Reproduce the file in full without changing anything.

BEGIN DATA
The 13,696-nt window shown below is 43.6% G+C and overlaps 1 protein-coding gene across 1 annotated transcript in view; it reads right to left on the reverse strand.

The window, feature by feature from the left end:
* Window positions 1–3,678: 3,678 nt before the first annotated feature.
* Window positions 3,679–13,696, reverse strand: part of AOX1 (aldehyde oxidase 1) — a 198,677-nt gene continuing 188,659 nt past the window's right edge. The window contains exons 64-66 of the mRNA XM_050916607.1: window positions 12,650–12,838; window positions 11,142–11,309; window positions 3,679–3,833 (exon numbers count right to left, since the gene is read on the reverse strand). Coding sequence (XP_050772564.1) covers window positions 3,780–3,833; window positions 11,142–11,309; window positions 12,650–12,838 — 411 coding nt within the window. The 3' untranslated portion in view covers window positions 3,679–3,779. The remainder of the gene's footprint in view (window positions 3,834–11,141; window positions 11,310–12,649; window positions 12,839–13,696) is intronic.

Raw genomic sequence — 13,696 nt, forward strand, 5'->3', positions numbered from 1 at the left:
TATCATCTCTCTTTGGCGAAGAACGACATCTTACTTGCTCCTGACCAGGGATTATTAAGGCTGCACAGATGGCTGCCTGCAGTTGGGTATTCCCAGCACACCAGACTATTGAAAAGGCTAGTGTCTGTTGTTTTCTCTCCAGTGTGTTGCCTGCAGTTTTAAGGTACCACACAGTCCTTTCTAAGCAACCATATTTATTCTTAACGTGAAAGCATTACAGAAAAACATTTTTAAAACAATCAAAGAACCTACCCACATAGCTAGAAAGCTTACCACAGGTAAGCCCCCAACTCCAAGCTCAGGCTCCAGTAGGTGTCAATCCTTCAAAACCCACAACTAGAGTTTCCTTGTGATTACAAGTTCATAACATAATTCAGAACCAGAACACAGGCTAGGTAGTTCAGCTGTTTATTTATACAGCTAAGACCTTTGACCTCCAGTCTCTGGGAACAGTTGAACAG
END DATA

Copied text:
The 13,696-nt window shown below is 43.6% G+C and overlaps 1 protein-coding gene across 1 annotated transcript in view; it reads right to left on the reverse strand.

The window, feature by feature from the left end:
* Window positions 1–3,678: 3,678 nt before the first annotated feature.
* Window positions 3,679–13,696, reverse strand: part of AOX1 (aldehyde oxidase 1) — a 198,677-nt gene continuing 188,659 nt past the window's right edge. The window contains exons 64-66 of the mRNA XM_050916607.1: window positions 12,650–12,838; window positions 11,142–11,309; window positions 3,679–3,833 (exon numbers count right to left, since the gene is read on the reverse strand). Coding sequence (XP_050772564.1) covers window positions 3,780–3,833; window positions 11,142–11,309; window positions 12,650–12,838 — 411 coding nt within the window. The 3' untranslated portion in view covers window positions 3,679–3,779. The remainder of the gene's footprint in view (window positions 3,834–11,141; window positions 11,310–12,649; window positions 12,839–13,696) is intronic.

Raw genomic sequence — 13,696 nt, forward strand, 5'->3', positions numbered from 1 at the left:
TATCATCTCTCTTTGGCGAAGAACGACATCTTACTTGCTCCTGACCAGGGATTATTAAGGCTGCACAGATGGCTGCCTGCAGTTGGGTATTCCCAGCACACCAGACTATTGAAAAGGCTAGTGTCTGTTGTTTTCTCTCCAGTGTGTTGCCTGCAGTTTTAAGGTACCACACAGTCCTTTCTAAGCAACCATATTTATTCTTAACGTGAAAGCATTACAGAAAAACATTTTTAAAACAATCAAAGAACCTACCCACATAGCTAGAAAGCTTACCACAGGTAAGCCCCCAACTCCAAGCTCAGGCTCCAGTAGGTGTCAATCCTTCAAAACCCACAACTAGAGTTTCCTTGTGATTACAAGTTCATAACATAATTCAGAACCAGAACACAGGCTAGGTAGTTCAGCTGTTTATTTATACAGCTAAGACCTTTGACCTCCAGTCTCTGGGAACAGTTGAACAG